“Monticello: A Borscht Belt Catskills Tale” is a novel about a young teenage girl who disappears when a hotel magic trick performed by a student magician goes wrong. The plot holds readers but it’s underlying purpose is to bring readers back to the Golden era of the Jewish Catskills when one million Jewish people called it a second home. Readers will meet Jewish people who just kept kosher and were not too involved in synagogue life. They will see how this group intermingled with Chassidim as well as some people who read and spoke Yiddish but shockingly’had nothing to do with any organized form of Jewish religion. Other underlying themes are the role of holocaust survivors and the presence of bigotry among different segments of the Jewish community . What happened to the 600 hotels and 10 000 bungalows? The book discusses different theories but has a surprise ending. The book takes readers through the twists and turns of life. There is romance happiness and even sadness. There is celebration and periods of mourning. The book is complete
Monticello: A Borscht Belt Catskills Tale
May 17, 2013
Courtesy of Elliot Udell
- In the heyday of the Jewish hotel empire there were 600 hotels and 10,000 bungalows and sociologists say that one million people vacationed there every summer. Today there are at best two hotels left and a fraction of the bungalows. Based on discussions within the book, what was the true cause of the demise of the Borscht Belt Empire?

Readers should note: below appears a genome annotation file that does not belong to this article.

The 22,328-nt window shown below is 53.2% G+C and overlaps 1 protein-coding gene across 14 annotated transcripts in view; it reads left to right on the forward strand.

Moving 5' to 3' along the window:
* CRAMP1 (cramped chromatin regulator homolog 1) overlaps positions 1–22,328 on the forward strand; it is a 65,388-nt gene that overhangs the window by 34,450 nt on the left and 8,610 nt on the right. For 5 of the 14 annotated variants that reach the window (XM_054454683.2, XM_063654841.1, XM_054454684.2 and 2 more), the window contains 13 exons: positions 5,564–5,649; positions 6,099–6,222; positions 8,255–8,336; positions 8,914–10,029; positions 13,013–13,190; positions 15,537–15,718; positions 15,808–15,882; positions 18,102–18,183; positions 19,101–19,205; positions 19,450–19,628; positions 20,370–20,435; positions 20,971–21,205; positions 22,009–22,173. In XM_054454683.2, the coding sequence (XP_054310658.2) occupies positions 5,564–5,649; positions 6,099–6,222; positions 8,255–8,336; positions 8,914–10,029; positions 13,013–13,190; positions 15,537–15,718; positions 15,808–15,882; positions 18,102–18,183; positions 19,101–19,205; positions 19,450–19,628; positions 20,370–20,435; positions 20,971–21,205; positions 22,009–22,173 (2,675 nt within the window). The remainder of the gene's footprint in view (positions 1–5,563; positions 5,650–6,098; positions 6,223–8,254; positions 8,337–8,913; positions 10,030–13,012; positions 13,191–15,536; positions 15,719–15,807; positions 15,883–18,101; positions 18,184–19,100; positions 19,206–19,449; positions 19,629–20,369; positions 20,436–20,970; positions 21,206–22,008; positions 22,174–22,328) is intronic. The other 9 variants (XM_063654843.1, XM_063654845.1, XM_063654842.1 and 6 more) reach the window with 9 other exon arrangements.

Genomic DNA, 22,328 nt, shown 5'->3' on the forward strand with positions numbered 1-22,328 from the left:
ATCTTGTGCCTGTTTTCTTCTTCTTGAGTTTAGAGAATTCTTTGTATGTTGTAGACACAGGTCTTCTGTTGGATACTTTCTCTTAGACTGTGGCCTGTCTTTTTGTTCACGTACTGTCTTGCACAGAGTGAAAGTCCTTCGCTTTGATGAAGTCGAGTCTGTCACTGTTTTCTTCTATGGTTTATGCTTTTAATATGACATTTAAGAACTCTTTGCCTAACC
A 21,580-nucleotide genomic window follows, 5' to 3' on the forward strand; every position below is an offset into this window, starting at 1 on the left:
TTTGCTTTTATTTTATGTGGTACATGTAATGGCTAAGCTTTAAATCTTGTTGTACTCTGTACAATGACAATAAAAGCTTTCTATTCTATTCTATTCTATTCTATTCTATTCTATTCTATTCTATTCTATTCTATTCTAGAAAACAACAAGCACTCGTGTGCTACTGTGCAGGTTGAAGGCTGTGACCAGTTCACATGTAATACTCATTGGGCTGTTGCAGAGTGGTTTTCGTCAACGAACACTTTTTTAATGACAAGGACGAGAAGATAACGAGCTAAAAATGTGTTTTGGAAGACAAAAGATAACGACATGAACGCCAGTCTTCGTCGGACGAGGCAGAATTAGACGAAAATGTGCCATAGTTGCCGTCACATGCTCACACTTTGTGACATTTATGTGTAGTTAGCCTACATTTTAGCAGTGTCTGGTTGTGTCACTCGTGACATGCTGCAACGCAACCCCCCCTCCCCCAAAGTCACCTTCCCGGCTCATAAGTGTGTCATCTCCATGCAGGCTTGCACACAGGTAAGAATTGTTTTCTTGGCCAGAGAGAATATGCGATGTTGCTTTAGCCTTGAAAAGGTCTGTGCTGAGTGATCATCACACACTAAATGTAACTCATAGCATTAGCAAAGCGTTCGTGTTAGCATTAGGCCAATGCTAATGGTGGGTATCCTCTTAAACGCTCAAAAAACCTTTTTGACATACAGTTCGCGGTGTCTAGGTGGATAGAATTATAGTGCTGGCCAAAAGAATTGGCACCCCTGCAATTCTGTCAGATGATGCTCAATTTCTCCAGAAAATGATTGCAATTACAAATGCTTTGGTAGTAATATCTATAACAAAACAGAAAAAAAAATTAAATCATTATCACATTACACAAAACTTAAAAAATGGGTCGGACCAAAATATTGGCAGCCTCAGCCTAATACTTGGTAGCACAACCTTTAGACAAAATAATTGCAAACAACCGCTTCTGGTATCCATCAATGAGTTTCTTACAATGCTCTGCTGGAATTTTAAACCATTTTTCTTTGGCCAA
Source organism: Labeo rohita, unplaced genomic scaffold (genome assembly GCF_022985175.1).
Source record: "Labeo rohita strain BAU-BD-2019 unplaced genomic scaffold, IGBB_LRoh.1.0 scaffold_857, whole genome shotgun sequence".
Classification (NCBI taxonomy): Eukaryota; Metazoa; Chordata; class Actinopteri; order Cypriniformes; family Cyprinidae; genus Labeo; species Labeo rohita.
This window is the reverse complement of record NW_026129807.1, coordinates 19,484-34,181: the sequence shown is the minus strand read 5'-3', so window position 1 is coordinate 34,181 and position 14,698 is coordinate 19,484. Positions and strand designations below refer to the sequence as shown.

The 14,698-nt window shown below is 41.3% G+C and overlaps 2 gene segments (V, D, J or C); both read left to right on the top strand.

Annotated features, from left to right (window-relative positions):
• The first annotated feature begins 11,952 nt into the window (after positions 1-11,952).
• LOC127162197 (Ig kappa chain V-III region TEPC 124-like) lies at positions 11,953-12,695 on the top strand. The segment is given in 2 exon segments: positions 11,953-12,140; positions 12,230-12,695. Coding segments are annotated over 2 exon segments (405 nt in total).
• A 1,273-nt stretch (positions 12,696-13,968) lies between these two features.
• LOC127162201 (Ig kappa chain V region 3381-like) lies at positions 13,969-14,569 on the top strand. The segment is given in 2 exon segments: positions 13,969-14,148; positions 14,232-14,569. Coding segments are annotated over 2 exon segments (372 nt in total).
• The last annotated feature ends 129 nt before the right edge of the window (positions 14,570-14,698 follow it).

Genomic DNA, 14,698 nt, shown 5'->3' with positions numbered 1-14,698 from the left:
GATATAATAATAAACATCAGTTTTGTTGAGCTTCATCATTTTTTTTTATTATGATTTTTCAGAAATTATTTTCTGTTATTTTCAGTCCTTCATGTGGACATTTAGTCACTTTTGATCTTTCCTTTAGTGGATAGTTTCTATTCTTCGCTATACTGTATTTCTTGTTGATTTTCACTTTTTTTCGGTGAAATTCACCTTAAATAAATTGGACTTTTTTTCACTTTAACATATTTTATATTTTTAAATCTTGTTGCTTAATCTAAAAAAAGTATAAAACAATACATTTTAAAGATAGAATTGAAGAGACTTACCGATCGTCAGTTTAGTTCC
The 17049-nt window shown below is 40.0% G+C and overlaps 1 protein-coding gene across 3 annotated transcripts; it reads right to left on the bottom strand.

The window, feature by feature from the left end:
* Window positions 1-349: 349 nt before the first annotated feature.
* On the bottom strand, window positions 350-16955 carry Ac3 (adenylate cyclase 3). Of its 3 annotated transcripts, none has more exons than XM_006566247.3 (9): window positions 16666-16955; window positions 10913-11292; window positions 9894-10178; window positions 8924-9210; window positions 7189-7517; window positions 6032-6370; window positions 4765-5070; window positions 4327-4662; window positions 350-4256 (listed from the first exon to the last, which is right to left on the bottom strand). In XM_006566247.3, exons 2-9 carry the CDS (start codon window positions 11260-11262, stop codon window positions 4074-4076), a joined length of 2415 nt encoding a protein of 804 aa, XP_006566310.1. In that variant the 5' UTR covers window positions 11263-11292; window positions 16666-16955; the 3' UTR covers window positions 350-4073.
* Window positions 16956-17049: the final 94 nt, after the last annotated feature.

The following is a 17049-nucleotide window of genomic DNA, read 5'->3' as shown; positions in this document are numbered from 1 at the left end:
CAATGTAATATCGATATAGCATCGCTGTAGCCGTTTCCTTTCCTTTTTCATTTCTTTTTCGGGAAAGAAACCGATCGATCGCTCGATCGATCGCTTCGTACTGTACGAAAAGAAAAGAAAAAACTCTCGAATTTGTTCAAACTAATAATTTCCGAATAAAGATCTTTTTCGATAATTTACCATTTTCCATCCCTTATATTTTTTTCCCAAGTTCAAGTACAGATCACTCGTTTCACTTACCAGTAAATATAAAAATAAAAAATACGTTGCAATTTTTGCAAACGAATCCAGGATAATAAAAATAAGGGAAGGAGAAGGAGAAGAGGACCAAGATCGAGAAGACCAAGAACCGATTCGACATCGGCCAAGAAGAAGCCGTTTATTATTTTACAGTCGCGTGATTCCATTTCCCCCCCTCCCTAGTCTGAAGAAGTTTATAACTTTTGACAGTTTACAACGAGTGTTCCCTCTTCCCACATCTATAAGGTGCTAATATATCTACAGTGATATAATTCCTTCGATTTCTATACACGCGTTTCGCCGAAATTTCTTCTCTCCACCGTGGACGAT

- In the mid-sixties, there was a sociological change affecting American life. Women starting working. Households began to have two breadwinners. In what way did this change, affect the viability of the Borscht Belt?
- In the story, Elissa a young teenage girl disappeared as a result of a magic trick gone wrong. Assuming that “magic” was not at play, what really happened to the young girl?
- When the bungalow empire crashed, so did the hotels, yet the owners of the iconic hotels felt that they were elite from the bungalow colonies and rooming houses. One character in the book describes an invisible thread that connected the bungalows and hotels and when one segment of the resort went “south,” do did the rest. In what way were the hotels, bungalows and rooming houses economically connected? What was that “invisible” thread?
- In citing various forms of bigotry present in the community, the sextant of the local synagogue said: “Prejudice is a disease that is permanently etched into the brains of many people, both Jews and Gentiles. Many of us suffer with this disease. All of us suffer as a result of it.” What did he mean and how does this relate to people from all walks of life, in our day and age?
- How did different holocaust survivors, depicted in the book, deal with religious observance? Why the disparity? Do any of you know survivors who fit the psychological models of holocaust survivors depicted in the book?